Aldous Huxley once said, “After silence that which comes nearest to expressing the inexpressible is music.” And it was Joseph Addison, an English essayist who said, “Music wakes the soul, and lifts it high, and wings it with sublime desires, and fits it to bespeak the Deity.”
Music has a very powerful influence upon our lives. Where spoken words may not be able to convey a certain message, the sounds of music oftentimes can. With our varying tastes in music, we must learn to be discerning about the types of music that we listen to. In a January 1974 Ensign magazine article, Elder Boyd K. Packer exhorted that “music is one of the most forceful instruments for governing the mind and the spirit of man.” And Ardeth G. Kapp in her 1990 address titled ““Crickets” Can Be Destroyed through Spirituality,” remarked, “Music has a very powerful and wonderful influence in establishing feelings and moods that can lift and elevate your thoughts and your actions. But because it is so powerful, it is clearly used by the adversary to stimulate your thoughts, feelings, and moods, to pollute and poison your mind and cause you to do things you would not otherwise consider doing.”
The intrinsic beauty of music is that it is a universal language. A person does not have to understand the language in which a song is sung to appreciate the message that it conveys. Music has a unique way of speaking to the soul so that no immediate translation is necessary.
Music can also be a soothing, healing balm in times of adversity and distress when the aching soul yearns for calmness and peace. During moments of quietness and reflection, music can also help bring to remembrance even some of the little things of life that may have long since been forgotten, but for which we should forever be grateful. It is through the venue of music that we can also express our jubilation, praise, and thanksgiving to Him from whom all blessings flow.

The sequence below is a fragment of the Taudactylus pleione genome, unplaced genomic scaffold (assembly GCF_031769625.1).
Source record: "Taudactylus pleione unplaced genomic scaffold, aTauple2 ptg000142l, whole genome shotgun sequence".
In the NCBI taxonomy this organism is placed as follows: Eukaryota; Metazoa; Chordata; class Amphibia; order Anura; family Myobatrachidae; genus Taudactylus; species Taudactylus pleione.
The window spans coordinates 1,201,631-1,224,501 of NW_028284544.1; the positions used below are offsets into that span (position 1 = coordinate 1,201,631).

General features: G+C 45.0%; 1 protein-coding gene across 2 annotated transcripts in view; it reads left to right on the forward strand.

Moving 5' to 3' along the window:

This week’s “Video Find of the Week” features three talented singer-songwriter sisters from Salt Lake City, Utah – Seli, Desi, and Ari – and their bilingual rendition of the beloved LDS hymn “I Know that My Redeemer Lives”/ “Yo sé que vive mi Señor” from their Christmas Light album.
Together the sisters, two of which were born in Chile, comprise the group known as Elenyi. They have been singing since the ages of 7, 9, and 10 respectively, and began vocal lessons a few years ago. They also play piano, guitar, and harp. According to their Facebook page info, some of the people who have influenced their music include Aaron James and Rachel Karr, Dean Kaelin, Justin Williams, Masa Fukuda, Mariko Oserloh, Clive Romney, David Osmond, Aaron Edson, Micah Miller, and Karl and Peggy Miller.
The name of the group, Elenyi, comes from the Greek language and means “ray of sunlight.” As a person listens to the angelic voices of these three sisters, it is almost as if a ray of sunlight illuminates the area where they are listening, bringing warmth, peace, and contentment to the soul. Thus, their main goal in singing of being able to touch the lives of others for good is fully realized.